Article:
On my recent trip to the northern coast of the Dominican Republic, one of my favorite adventures was a jungle trek on horseback to the Salto El Limón. The 170-foot cascade is right in the middle of the Samaná Peninsula, and the horseback voyage winds through the jungle, across the Río Limón, along a ridge and down to a rest stop near the waterfall.
At the stop, some men sat playing dominoes. I don’t know if Caribbean games differ from other regions, but the loud slap that rings through the air when a participant plays his domino by slamming it down on the table is one of my favorite sound memories of Caribbean countries.
Most visitors make the trip on horseback from local paradas (translated as “stops,” but in this case, the word refers to horseback tour outfitters) located along the road that cuts across the peninsula. I stopped at Parada Basilio y Ramona, and after the trek, Ramona had made a tipico Dominican lunch: chicken rice, beans, salad, tostones (smashed, fried plantains), yucca and cold Presidente beer.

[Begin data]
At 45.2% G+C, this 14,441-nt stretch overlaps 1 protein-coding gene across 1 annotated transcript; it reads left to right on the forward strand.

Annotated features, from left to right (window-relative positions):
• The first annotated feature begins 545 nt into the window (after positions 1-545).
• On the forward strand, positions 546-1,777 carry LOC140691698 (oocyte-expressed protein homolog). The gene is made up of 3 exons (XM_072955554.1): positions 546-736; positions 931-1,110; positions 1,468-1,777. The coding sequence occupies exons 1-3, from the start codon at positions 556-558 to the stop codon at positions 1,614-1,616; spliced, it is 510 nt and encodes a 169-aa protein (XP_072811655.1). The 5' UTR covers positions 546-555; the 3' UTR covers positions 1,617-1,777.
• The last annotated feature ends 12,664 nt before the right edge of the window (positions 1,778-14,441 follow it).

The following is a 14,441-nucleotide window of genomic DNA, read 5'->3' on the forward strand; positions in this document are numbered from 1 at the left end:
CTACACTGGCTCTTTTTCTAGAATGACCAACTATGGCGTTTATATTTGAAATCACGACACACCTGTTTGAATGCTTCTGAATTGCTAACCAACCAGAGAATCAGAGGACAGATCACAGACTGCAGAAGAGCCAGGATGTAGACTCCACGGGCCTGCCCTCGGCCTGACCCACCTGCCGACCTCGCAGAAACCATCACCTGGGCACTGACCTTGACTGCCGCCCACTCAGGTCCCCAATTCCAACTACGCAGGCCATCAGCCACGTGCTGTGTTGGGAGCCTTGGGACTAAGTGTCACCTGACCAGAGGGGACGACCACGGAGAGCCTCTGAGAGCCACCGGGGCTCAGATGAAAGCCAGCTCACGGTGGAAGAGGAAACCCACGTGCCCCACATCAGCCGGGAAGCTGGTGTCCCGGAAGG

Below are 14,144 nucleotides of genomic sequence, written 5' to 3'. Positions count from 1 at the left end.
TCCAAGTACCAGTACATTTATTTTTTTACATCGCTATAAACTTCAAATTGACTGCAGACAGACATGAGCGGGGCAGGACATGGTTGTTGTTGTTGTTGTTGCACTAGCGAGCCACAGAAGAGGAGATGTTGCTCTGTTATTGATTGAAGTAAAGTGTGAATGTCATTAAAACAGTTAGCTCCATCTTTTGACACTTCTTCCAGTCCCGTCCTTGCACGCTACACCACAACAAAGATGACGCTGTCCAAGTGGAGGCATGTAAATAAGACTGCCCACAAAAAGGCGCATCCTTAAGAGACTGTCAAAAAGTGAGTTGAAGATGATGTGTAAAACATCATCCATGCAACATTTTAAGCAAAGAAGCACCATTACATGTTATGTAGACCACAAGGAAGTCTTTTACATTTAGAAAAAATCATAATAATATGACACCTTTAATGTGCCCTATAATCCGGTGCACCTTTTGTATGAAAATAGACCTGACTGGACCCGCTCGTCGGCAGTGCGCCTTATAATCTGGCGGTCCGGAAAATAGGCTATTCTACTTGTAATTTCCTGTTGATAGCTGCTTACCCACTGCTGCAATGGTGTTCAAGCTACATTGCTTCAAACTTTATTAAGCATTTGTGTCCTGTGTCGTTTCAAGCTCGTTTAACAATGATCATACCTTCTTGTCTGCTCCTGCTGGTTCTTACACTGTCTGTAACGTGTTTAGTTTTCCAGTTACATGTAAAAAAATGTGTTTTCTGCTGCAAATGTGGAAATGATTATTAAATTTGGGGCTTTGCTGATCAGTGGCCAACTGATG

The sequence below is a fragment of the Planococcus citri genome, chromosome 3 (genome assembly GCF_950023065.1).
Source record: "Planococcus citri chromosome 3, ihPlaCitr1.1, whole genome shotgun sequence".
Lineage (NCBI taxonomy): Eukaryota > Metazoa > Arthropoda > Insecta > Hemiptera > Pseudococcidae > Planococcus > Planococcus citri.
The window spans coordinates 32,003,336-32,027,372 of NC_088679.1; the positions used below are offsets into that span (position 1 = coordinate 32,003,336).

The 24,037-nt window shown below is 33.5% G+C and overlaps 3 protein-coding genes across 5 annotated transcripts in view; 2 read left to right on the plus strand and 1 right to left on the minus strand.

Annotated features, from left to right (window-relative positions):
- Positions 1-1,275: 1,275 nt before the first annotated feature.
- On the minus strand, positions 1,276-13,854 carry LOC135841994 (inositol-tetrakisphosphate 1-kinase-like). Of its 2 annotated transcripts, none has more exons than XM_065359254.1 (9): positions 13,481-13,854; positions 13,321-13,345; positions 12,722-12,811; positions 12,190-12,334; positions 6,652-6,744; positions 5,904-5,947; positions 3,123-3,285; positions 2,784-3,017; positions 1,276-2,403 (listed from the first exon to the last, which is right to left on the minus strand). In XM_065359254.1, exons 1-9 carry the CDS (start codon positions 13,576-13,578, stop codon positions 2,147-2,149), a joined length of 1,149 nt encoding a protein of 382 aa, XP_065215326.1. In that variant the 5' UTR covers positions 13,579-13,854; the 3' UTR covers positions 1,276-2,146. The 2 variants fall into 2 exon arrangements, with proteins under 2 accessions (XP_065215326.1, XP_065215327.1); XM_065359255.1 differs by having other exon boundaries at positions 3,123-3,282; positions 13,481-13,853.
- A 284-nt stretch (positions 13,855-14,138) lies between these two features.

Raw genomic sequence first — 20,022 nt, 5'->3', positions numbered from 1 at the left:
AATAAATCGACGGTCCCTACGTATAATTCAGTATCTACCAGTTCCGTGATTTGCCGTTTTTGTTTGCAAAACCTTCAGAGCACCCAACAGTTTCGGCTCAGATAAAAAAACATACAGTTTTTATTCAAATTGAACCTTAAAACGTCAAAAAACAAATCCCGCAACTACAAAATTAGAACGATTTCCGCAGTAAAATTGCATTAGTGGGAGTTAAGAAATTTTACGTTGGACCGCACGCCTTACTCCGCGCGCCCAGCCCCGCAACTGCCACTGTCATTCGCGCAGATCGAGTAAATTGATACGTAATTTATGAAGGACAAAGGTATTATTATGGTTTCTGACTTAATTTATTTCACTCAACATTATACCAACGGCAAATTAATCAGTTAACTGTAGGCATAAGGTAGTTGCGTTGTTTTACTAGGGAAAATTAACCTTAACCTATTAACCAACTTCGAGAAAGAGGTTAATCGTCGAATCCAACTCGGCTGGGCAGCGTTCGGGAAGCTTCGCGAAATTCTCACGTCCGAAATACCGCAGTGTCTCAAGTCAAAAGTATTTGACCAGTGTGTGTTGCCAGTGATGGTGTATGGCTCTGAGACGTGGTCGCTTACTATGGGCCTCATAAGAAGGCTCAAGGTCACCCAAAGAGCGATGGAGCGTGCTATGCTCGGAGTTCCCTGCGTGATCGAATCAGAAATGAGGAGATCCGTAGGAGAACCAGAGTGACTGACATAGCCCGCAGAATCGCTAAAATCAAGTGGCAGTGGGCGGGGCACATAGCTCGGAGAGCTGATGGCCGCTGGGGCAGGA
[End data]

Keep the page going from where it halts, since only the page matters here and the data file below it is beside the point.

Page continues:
I’m not the horse-crazy kid I used to be, and the last time I rode anywhere on the back of a horse was more than 10 years ago (in Copán, Honduras). But this trip, along with the refreshing plunge into the pool at the bottom of the waterfall, is easily something I would do again.
I was in the Dominican Republic as a guest of the Dominican Republic Ministry of Tourism, but the opinions in this article are my own.